Civil Society Condemns Use of Pegasus in El Salvador to Spy on Journalists and Activists

Civil Society Condemns Use of Pegasus in El Salvador to Spy on Journalists and Activists
Bukele dictador. Protestas contra el presidente de El Salvador tras la destitución de magistrados de la Corte. AFP

13 – 01 – 2022 

Alessandro Di Pietrantonio

International Justice and Human Rights researcher

Global Human Rights Defence

In September 2021, a group of independent journalists got in touch with Access Now’s Digital Security Helpline after testing their devices using Amnesty International’s Mobile Verification Toolkit to detect Pegasus spyware. All the infections were confirmed through forensic analysis, and later independently confirmed by Amnesty International.  To date, 37 devices belonging to 35 individuals have been confirmed to be infected. Twenty-three of those devices belong to professionals affiliated with the regional media group El Faro, and four to the national media group Gato Encerrado, which are independent investigative outlets that have often published reporting that is critical of the Salvadoran government’s actions. The devices were infected between July 2020 and November 2021 reflecting one of the most persistent and intensive known uses of Pegasus to surveil journalists in the world. Moreover, the Association of Journalists of El Salvador (APES) announced that a total of 23 journalists from different newsrooms received an official notification from Apple, alerting them to the possibility that their devices may have been targeted by Pegasus spyware.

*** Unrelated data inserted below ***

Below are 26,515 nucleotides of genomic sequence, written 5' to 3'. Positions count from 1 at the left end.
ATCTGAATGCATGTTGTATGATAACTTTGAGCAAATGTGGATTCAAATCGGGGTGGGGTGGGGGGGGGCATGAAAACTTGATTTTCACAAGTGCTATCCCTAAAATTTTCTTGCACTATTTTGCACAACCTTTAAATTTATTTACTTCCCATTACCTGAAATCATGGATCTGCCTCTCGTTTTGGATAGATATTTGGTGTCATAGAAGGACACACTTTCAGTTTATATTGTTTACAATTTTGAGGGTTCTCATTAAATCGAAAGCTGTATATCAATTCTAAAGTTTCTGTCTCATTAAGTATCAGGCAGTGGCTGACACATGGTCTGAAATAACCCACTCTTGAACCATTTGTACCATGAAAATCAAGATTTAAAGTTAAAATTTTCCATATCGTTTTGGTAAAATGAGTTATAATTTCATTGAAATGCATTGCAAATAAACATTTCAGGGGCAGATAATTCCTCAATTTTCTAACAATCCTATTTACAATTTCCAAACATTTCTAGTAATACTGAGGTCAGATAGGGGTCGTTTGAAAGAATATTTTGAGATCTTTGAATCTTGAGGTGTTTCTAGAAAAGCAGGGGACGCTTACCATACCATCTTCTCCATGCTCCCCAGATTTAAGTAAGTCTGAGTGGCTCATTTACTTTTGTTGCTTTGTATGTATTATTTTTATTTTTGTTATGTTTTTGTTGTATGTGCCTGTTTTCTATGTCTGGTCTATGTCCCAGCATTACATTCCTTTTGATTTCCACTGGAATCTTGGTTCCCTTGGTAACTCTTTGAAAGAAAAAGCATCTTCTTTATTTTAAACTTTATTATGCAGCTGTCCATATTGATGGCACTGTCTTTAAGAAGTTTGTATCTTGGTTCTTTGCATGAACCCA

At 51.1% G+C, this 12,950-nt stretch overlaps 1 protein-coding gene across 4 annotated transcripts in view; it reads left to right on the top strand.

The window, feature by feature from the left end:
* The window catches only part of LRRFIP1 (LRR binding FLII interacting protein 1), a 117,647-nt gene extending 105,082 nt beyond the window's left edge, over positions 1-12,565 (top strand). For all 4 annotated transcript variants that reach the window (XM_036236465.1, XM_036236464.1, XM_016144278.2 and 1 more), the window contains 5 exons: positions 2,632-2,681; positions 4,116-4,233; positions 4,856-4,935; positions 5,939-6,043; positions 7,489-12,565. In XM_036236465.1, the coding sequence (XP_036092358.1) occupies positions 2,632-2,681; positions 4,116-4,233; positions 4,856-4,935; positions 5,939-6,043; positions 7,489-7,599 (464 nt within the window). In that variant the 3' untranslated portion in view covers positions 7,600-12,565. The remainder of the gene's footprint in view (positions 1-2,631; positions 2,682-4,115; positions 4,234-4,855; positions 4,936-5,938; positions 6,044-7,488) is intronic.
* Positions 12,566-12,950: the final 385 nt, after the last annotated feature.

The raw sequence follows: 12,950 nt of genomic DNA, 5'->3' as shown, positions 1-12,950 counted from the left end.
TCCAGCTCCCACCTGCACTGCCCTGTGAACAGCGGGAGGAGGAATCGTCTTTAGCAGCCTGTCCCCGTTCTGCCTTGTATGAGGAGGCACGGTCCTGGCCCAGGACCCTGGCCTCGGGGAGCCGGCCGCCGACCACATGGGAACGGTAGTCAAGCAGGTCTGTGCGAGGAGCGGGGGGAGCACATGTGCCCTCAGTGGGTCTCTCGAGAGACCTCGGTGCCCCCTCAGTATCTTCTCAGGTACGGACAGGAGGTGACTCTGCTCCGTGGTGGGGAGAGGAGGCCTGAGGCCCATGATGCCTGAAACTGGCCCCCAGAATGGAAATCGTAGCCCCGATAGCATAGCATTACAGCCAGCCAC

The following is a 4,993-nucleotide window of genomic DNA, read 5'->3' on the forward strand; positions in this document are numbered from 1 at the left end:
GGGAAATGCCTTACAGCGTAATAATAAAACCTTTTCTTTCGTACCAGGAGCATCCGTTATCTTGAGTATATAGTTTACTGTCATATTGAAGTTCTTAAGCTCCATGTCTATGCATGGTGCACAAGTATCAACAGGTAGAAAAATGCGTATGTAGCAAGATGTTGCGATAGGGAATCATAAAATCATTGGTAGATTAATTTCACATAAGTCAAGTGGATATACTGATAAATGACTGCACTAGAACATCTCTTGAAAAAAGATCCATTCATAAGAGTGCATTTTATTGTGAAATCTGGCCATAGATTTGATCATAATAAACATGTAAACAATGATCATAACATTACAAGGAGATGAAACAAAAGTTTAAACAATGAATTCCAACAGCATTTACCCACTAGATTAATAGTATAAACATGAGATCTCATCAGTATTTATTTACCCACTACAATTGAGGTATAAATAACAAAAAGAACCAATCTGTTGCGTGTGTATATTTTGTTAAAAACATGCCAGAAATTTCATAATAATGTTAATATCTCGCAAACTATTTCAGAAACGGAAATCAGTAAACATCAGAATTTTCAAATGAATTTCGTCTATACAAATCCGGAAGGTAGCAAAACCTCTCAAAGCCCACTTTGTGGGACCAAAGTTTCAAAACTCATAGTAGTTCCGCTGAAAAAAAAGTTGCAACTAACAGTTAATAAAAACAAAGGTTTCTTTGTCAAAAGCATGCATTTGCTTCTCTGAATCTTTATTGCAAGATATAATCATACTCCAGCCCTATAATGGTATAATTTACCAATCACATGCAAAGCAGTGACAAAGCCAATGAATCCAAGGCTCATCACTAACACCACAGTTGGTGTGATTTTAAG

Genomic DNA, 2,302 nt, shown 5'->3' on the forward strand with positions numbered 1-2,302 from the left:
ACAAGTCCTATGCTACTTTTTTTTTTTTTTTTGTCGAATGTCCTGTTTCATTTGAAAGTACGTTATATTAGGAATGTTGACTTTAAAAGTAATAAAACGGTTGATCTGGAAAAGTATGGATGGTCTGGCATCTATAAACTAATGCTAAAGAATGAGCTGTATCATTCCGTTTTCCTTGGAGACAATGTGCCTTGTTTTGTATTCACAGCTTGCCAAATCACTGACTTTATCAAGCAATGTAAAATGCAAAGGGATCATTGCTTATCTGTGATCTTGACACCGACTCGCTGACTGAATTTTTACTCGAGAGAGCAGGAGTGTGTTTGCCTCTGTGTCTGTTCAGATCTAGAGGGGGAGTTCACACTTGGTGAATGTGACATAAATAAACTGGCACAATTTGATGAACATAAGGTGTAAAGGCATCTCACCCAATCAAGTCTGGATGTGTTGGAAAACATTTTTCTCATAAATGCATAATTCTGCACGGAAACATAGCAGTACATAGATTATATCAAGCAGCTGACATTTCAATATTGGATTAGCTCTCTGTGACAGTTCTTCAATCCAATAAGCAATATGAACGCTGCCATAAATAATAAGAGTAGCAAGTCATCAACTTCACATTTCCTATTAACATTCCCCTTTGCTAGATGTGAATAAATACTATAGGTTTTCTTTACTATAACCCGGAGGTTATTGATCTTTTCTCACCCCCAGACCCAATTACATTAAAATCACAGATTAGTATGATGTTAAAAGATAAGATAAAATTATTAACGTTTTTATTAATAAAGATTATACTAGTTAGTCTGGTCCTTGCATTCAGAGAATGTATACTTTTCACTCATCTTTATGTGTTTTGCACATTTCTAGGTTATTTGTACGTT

President Bukele hostile treatment of the media began early in his presidency, when, during the first months of his term, he generally avoided giving press conferences. Instead, he used his personal Twitter account to issue orders, fire public officials, and harass journalists, whom he often arbitrarily categorizes as “political activists.” The world is witnessing an unprecedented explosion of the use of government-mandated surveillance. The lack of accountability for such egregious conduct by public authorities and private companies allows the surveillance culture to flourish, and destroy human rights.

Sources and further reading: 

Exposed: civil society condemns use of Pegasus in El Salvador to spy on journalists and activists, AccessNow,